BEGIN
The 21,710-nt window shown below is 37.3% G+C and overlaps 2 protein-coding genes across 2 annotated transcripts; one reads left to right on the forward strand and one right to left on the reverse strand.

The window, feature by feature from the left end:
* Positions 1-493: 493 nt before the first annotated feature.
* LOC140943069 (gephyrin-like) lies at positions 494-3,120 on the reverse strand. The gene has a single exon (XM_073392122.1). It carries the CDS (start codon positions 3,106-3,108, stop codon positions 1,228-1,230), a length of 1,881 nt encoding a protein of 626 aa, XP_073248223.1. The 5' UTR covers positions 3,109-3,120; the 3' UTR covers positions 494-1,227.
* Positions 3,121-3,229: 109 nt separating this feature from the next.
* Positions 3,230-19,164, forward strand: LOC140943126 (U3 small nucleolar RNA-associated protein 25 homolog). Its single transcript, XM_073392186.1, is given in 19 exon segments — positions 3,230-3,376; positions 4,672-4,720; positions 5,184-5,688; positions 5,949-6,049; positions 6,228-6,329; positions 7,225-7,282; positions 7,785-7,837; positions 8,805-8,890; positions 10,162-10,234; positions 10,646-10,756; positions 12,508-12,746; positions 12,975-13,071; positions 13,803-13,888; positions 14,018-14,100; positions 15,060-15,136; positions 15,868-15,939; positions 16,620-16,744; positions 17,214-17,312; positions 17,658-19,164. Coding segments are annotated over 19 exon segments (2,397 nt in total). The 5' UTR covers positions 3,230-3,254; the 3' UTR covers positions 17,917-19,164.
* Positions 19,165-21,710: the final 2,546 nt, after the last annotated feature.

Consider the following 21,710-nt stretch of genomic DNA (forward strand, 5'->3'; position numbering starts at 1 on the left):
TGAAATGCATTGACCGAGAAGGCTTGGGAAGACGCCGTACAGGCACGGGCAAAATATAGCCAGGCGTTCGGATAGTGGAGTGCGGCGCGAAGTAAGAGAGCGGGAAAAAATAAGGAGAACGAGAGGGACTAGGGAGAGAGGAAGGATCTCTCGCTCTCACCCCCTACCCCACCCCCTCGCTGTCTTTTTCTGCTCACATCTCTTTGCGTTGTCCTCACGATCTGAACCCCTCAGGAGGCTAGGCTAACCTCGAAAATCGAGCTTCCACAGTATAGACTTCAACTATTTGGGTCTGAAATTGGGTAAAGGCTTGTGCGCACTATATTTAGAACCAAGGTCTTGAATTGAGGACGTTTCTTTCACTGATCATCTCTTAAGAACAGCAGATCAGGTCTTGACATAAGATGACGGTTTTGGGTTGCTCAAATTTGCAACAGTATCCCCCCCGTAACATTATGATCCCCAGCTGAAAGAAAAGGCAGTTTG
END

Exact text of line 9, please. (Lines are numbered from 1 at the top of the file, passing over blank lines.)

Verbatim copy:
TGAAATGCATTGACCGAGAAGGCTTGGGAAGACGCCGTACAGGCACGGGCAAAATATAGCCAGGCGTTCGGATAGTGGAGTGCGGCGCGAAGTAAGAGAGCGGGAAAAAATAAGGAGAACGAGAGGGACTAGGGAGAGAGGAAGGATCTCTCGCTCTCACCCCCTACCCCACCCCCTCGCTGTCTTTTTCTGCTCACATCTCTTTGCGTTGTCCTCACGATCTGAACCCCTCAGGAGGCTAGGCTAACCTCGAAAATCGAGCTTCCACAGTATAGACTTCAACTATTTGGGTCTGAAATTGGGTAAAGGCTTGTGCGCACTATATTTAGAACCAAGGTCTTGAATTGAGGACGTTTCTTTCACTGATCATCTCTTAAGAACAGCAGATCAGGTCTTGACATAAGATGACGGTTTTGGGTTGCTCAAATTTGCAACAGTATCCCCCCCGTAACATTATGATCCCCAGCTGAAAGAAAAGGCAGTTTG